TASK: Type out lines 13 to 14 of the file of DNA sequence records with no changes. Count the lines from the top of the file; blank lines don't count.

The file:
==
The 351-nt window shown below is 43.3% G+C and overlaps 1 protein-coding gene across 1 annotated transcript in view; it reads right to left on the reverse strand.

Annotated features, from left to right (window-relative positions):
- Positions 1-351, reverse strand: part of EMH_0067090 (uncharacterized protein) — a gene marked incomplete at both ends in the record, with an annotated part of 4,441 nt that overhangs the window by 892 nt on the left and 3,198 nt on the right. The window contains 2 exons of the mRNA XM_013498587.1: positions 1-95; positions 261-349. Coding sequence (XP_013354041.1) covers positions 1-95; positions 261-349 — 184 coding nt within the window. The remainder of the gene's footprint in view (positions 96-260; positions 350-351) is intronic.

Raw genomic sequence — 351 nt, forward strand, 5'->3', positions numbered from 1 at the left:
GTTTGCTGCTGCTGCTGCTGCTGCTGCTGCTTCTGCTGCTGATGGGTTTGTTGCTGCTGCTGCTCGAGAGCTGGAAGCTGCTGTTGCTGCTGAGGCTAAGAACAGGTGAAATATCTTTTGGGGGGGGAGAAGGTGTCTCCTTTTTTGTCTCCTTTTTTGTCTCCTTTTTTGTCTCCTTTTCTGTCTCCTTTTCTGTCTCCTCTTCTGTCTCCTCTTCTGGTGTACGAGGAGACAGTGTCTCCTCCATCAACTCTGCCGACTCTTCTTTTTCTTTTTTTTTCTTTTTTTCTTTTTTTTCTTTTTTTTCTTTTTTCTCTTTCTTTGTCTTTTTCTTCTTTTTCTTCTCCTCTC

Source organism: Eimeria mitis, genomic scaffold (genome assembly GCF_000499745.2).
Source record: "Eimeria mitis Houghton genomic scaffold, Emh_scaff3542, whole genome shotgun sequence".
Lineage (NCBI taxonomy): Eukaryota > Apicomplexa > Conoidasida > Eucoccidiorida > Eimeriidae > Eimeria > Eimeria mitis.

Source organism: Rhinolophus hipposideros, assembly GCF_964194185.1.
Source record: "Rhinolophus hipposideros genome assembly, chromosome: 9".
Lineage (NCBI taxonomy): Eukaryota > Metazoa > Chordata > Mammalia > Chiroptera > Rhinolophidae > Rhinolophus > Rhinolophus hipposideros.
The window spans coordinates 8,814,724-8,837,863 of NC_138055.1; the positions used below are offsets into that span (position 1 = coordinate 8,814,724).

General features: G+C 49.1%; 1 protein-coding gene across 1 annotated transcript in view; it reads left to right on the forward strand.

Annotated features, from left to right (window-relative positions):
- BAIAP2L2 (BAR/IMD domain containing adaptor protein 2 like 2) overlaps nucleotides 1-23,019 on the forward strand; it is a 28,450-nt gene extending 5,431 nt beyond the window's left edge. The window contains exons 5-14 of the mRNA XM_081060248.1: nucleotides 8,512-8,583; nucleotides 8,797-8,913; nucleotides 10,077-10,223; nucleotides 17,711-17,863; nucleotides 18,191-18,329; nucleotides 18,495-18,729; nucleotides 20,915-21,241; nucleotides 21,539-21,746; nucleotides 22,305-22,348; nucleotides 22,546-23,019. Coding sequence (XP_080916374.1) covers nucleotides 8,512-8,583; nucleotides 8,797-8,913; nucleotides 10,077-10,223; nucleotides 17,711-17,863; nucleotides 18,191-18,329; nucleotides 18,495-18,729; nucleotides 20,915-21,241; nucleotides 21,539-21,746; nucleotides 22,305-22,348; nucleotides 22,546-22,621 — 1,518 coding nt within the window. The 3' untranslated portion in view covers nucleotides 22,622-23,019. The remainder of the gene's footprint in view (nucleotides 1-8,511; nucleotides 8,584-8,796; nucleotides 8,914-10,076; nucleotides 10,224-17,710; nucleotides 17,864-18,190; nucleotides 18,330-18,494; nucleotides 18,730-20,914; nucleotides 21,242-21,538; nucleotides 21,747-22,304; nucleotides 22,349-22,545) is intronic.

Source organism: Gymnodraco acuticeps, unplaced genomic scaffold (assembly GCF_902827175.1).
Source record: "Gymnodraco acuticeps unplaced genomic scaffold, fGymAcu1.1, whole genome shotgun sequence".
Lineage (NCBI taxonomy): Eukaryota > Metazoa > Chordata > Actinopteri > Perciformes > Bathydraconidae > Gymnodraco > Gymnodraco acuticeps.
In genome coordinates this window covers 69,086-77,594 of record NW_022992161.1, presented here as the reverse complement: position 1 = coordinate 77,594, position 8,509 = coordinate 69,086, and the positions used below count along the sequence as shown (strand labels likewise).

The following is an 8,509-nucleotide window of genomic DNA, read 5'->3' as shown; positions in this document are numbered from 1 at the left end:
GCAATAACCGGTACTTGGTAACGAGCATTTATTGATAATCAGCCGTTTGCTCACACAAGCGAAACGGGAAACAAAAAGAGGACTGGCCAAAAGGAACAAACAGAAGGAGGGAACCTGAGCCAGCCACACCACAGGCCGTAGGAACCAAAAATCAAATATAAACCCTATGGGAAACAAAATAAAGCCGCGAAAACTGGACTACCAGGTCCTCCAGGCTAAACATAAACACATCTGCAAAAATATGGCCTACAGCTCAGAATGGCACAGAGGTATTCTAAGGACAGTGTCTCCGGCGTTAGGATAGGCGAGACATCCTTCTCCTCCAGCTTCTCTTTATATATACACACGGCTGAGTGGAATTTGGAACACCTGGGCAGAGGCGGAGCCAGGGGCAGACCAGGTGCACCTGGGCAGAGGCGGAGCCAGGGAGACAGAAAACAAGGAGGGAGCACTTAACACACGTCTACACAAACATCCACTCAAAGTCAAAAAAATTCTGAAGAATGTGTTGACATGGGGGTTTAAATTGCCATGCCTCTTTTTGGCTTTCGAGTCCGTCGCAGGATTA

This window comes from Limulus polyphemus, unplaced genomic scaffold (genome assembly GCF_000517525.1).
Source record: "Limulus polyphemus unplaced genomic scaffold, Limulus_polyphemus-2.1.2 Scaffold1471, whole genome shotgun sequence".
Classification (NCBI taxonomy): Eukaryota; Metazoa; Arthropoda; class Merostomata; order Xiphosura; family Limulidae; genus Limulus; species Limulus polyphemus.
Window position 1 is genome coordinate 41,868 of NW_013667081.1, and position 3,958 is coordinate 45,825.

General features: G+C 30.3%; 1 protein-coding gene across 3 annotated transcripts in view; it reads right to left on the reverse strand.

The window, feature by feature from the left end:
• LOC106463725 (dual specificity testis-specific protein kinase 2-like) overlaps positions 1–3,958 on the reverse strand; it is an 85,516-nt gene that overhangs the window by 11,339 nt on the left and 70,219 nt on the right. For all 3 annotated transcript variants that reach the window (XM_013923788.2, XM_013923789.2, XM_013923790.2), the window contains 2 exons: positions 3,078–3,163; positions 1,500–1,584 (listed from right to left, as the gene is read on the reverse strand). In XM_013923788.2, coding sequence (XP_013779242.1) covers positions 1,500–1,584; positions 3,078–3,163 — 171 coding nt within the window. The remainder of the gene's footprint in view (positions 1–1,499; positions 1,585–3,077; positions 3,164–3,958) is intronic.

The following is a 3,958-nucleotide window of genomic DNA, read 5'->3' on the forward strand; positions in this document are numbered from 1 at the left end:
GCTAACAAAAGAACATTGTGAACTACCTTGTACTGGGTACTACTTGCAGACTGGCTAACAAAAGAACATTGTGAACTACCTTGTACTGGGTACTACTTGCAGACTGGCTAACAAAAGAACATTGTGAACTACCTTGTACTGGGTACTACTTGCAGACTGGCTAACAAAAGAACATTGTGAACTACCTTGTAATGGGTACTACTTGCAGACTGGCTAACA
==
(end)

General features: G+C 49.1%; 1 protein-coding gene across 1 annotated transcript in view; it reads left to right on the forward strand.

Annotated features, from left to right (window-relative positions):